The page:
Employees have realised how to get stuff done quickly (and have generally delivered it well)

Business leaders seem surprised at how easily people in operations have delivered things. Actually getting on and doing the job they are paid for… Who would have thought?!

It won’t come as a surprise, that given UK PLCs productivity challenge, that many companies are now reviewing their management structures with a view of having the right business people in the most effective roles.

In my view there is going to be a significant need for organisation design, change professionals and management consultancies to help businesses come out of this crisis in the right shape.

The common themes are to work out the most efficient structures, to define what job roles the organisation might need in a future state and to ensure that technology is adopted.


Communication and engagement has never been so important

Transparency is going to be key as we come out of this.

If your company is in trouble, I would suggest telling people the truth. People are well aware of the magnitude of what is going on around them, they might not like some of the business decisions that are made but they won’t appreciate being lied to.

Honesty brings people together around a shared cause or purpose. The more engaged and knowledgable people feel, the better their ability to understand and support decisions being made.

Remember, a few months ago that ‘Talent’ was in short supply and although the fundamentals may have changed in the short term. People will remember how their leaders have acted and how they have made them feel during a crisis. The best people will leave when things get better if they haven’t been treated in the right way.


Thinking of hiring an interim executive? You need to get it right! Discover the 8 step process you should follow, by downloading our free eBook here.

James Cumming is our Interim and Transformation Search specialist. Please get in contact with him directly to discuss any of these topics further.

The Interim role at board level

Business change and transformation moved to centre stage following the recession and it’s remained there! Many businesses, particularly those who have lost talented staff at all levels, now have the opportunity for growth, but with a host of new challenges. These challenges include new competitors, technology and changing markets and businesses beginning to realise that they can’t “transform” gradually. They need to make a step change and that’s where the ‘Professional Interim Executive’ earns their money and reputation.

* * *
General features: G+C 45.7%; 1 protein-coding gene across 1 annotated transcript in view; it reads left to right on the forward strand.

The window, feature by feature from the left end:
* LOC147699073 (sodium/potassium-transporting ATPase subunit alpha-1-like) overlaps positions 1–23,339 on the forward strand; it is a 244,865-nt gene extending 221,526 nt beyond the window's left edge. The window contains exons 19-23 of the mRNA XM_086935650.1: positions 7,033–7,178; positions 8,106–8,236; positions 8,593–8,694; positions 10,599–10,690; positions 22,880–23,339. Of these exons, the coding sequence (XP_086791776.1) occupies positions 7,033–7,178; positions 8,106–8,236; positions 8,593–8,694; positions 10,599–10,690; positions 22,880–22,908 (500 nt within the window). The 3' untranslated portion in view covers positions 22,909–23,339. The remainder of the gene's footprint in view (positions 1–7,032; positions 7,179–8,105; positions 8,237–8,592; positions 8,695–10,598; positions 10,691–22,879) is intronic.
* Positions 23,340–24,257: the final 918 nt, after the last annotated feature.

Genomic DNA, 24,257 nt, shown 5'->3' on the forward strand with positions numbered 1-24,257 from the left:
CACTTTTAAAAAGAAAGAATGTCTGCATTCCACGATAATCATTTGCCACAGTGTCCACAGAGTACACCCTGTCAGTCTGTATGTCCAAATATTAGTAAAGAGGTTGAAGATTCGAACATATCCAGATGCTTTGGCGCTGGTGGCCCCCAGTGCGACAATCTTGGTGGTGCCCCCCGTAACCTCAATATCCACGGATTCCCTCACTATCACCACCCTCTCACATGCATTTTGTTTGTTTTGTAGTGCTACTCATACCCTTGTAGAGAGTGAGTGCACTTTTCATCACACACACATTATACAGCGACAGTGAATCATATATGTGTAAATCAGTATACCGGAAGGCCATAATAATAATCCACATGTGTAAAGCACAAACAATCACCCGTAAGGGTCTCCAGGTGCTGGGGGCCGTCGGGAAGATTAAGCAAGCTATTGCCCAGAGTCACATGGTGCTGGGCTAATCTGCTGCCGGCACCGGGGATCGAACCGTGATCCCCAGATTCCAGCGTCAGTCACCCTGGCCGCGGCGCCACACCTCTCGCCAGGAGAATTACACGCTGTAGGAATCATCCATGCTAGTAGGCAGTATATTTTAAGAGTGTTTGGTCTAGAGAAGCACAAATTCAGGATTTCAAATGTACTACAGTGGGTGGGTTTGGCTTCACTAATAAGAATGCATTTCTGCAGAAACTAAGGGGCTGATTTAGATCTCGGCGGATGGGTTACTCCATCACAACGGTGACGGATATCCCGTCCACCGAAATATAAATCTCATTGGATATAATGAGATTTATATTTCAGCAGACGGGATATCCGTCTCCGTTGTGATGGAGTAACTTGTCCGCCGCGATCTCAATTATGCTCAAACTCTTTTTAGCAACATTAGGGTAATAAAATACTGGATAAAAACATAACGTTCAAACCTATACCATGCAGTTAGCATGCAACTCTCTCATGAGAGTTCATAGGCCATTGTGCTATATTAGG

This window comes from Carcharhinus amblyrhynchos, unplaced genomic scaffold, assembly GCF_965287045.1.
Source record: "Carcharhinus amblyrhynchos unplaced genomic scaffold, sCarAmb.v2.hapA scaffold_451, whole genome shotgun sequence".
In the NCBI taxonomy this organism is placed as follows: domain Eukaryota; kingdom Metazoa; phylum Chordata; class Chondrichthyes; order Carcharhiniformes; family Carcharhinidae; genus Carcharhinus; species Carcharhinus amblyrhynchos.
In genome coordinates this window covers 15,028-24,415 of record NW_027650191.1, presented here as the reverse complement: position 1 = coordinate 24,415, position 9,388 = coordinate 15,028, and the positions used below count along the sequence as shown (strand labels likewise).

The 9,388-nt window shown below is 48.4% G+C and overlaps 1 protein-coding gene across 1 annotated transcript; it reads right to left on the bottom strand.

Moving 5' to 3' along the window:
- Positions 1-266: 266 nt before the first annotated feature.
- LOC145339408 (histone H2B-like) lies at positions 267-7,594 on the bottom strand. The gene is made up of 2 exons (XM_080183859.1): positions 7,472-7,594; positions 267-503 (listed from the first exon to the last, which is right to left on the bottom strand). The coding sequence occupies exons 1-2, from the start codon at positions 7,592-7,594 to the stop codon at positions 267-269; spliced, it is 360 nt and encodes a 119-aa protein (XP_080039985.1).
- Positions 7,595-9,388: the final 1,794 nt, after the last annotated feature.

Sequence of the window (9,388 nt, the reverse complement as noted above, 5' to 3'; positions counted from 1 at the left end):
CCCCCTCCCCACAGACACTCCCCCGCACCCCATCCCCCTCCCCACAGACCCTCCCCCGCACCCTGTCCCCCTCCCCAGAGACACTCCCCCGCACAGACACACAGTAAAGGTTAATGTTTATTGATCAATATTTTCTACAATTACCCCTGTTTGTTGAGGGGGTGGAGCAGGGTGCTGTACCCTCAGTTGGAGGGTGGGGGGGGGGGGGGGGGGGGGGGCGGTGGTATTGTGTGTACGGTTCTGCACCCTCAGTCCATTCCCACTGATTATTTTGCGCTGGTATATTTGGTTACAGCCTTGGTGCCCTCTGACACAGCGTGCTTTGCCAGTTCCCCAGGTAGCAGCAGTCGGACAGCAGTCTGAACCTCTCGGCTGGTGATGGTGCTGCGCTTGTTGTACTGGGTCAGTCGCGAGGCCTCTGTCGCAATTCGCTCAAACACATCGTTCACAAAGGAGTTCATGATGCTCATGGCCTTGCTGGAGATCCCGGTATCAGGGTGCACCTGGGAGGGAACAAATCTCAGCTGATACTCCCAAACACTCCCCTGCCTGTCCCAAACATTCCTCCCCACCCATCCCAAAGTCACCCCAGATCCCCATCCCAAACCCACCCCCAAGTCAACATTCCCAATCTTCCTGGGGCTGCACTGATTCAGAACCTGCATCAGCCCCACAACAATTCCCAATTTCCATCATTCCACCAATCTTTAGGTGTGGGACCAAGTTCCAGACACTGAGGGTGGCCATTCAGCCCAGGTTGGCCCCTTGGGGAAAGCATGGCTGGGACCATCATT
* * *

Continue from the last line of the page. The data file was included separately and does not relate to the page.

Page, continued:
The vision

It starts with the CEO or a Chairman, who has the vision. Sometimes this individual is also an interim recruited by a parent company or arriving via private equity. But more frequently, it is someone internal who recognises the challenge and, whilst valuing the talents of their existing team, knows they need help. They are too embedded in the organisation to be able to take a fresh view without external help. Often, the first challenge for an interim at board level, is to convince senior colleagues that they are not there to ease them out. (Although sometimes that is necessary!) Their role is to help them take a fresh view of their business, the market, the customers and the operating processes. Then develop and implement new strategies that will make change happen immediately.


What has changed “post-recession” is the speed of change. Whilst businesses have always had change, there has been an acceptance that “change doesn’t happen overnight” and it can’t happen if the whole organisation isn’t on board. To use an analogy, “a long journey starts with a small step”. In 2014, that small step needed to be a leap, followed by a number of big steps, otherwise the change would falter and come to a halt.

In 2019, it is much of the same. Change is very important for businesses and bringing in an interim can help to make change happen quickly and effectively. It is even more fundamental now with all the uncertainty for businesses around Brexit.

The interim role

Businesses bring in interims at different levels in the organisation. Sometimes to lead particular projects, sometimes to fill vacancies during a recruitment process and sometimes because a function/departmental head has seen the need to “transform” their particular function. All valid reasons for recruiting an interim. But real change has to come from the top and that requires the main ‘change agent’ to be operating at the ‘Senior Leadership Team’ level. It doesn’t have to be the CEO, however, clearly the CEO has to be receptive and supportive.

It is an exciting time to be an interim. But it’s vital for the future and the reputation of the profession, that we recognise that whilst you need to be committed to any business you work with, as an interim you are not “part of the business”. You are there to give a fresh perspective. Once you begin to feel part of the business, it’s time to end the contract!

Paul Duncan is the founder of Duncan Paul Ltd, an experienced HR/Change Director and Business Expert. Paul provides consultancy providing strategic advice on the management of Change Management, Business Transformation, Business Strategy and Planning, Organisational Design and Development, and Employee Relations (Union Negotiation at all levels).

James Cumming is our MD and leads our HR practice. He has recruited senior HR professionals for over 15 years and has experience in finding niche HR talent. Connect with him on LinkedIn here.

If you would like to find out more about re:find and how we can support you and your business, then please get in touch.